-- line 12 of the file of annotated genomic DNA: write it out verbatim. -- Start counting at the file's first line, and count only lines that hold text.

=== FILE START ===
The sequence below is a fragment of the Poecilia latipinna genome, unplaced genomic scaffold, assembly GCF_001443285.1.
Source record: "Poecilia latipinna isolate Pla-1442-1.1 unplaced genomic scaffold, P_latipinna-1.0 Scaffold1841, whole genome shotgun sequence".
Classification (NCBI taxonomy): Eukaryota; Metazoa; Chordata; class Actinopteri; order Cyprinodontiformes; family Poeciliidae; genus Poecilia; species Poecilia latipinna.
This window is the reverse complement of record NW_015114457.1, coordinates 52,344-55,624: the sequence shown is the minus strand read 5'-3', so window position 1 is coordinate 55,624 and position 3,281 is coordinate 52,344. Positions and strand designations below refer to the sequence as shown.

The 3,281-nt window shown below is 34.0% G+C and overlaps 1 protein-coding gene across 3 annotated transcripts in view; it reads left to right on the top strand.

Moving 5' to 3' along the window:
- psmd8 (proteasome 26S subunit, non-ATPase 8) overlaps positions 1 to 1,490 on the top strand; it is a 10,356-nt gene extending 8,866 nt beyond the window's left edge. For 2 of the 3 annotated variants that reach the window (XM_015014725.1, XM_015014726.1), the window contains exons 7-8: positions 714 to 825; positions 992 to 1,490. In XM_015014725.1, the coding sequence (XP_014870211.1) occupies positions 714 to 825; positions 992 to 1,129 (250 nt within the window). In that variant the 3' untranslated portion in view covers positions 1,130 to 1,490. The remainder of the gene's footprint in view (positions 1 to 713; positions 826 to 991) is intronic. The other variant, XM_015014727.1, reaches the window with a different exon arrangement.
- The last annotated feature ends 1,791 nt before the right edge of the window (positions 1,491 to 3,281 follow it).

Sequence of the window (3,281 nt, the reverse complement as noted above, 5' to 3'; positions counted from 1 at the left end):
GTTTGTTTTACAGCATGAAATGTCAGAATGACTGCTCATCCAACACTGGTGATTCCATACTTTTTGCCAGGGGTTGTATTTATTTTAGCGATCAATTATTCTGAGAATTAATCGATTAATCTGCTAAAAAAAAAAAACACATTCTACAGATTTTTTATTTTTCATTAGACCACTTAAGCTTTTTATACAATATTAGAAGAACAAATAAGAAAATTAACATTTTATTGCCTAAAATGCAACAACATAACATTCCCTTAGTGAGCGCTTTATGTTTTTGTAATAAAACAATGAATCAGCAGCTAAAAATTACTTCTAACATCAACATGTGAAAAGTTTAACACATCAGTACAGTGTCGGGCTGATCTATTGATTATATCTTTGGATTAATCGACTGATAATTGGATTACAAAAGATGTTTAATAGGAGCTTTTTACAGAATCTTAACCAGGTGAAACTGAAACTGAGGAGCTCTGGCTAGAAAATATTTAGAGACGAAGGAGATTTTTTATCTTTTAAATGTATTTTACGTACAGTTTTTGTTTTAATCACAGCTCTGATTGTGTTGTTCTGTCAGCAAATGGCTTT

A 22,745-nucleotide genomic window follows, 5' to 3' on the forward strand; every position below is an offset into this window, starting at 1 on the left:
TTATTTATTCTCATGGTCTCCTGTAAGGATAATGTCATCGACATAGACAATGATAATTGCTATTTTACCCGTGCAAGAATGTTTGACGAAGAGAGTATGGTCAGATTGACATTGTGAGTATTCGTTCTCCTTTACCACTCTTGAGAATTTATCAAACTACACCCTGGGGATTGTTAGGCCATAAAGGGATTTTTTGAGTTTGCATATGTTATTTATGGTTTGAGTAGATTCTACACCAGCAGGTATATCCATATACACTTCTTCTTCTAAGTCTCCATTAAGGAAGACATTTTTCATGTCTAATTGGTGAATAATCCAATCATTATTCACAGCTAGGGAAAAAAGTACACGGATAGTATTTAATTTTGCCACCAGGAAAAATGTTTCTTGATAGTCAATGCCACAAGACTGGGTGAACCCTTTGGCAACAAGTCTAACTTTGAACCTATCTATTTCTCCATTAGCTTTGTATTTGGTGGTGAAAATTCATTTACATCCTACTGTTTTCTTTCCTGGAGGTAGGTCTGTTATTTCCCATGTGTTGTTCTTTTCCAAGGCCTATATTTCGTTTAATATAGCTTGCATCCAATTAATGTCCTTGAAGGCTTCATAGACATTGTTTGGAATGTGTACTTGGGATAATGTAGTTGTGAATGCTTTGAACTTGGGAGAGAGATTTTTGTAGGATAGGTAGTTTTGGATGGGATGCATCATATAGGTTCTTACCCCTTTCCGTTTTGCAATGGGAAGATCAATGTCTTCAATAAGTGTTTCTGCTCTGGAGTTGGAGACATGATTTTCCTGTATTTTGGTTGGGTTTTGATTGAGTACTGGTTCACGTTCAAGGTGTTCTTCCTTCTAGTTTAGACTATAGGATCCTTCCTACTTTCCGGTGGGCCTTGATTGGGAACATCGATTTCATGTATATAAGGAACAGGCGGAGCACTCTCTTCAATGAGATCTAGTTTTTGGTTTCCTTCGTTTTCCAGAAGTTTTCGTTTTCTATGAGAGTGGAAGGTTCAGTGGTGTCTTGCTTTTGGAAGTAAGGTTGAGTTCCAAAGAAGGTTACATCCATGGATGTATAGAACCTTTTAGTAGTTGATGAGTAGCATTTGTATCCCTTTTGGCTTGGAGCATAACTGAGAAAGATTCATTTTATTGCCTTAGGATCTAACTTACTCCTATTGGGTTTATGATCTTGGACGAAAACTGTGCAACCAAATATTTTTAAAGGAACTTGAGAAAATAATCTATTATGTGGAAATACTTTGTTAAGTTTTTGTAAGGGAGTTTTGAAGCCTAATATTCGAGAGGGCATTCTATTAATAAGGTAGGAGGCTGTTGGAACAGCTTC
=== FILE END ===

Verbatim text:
TTATTTATTCTCATGGTCTCCTGTAAGGATAATGTCATCGACATAGACAATGATAATTGCTATTTTACCCGTGCAAGAATGTTTGACGAAGAGAGTATGGTCAGATTGACATTGTGAGTATTCGTTCTCCTTTACCACTCTTGAGAATTTATCAAACTACACCCTGGGGATTGTTAGGCCATAAAGGGATTTTTTGAGTTTGCATATGTTATTTATGGTTTGAGTAGATTCTACACCAGCAGGTATATCCATATACACTTCTTCTTCTAAGTCTCCATTAAGGAAGACATTTTTCATGTCTAATTGGTGAATAATCCAATCATTATTCACAGCTAGGGAAAAAAGTACACGGATAGTATTTAATTTTGCCACCAGGAAAAATGTTTCTTGATAGTCAATGCCACAAGACTGGGTGAACCCTTTGGCAACAAGTCTAACTTTGAACCTATCTATTTCTCCATTAGCTTTGTATTTGGTGGTGAAAATTCATTTACATCCTACTGTTTTCTTTCCTGGAGGTAGGTCTGTTATTTCCCATGTGTTGTTCTTTTCCAAGGCCTATATTTCGTTTAATATAGCTTGCATCCAATTAATGTCCTTGAAGGCTTCATAGACATTGTTTGGAATGTGTACTTGGGATAATGTAGTTGTGAATGCTTTGAACTTGGGAGAGAGATTTTTGTAGGATAGGTAGTTTTGGATGGGATGCATCATATAGGTTCTTACCCCTTTCCGTTTTGCAATGGGAAGATCAATGTCTTCAATAAGTGTTTCTGCTCTGGAGTTGGAGACATGATTTTCCTGTATTTTGGTTGGGTTTTGATTGAGTACTGGTTCACGTTCAAGGTGTTCTTCCTTCTAGTTTAGACTATAGGATCCTTCCTACTTTCCGGTGGGCCTTGATTGGGAACATCGATTTCATGTATATAAGGAACAGGCGGAGCACTCTCTTCAATGAGATCTAGTTTTTGGTTTCCTTCGTTTTCCAGAAGTTTTCGTTTTCTATGAGAGTGGAAGGTTCAGTGGTGTCTTGCTTTTGGAAGTAAGGTTGAGTTCCAAAGAAGGTTACATCCATGGATGTATAGAACCTTTTAGTAGTTGATGAGTAGCATTTGTATCCCTTTTGGCTTGGAGCATAACTGAGAAAGATTCATTTTATTGCCTTAGGATCTAACTTACTCCTATTGGGTTTATGATCTTGGACGAAAACTGTGCAACCAAATATTTTTAAAGGAACTTGAGAAAATAATCTATTATGTGGAAATACTTTGTTAAGTTTTTGTAAGGGAGTTTTGAAGCCTAATATTCGAGAGGGCATTCTATTAATAAGGTAGGAGGCTGTTGGAACAGCTTC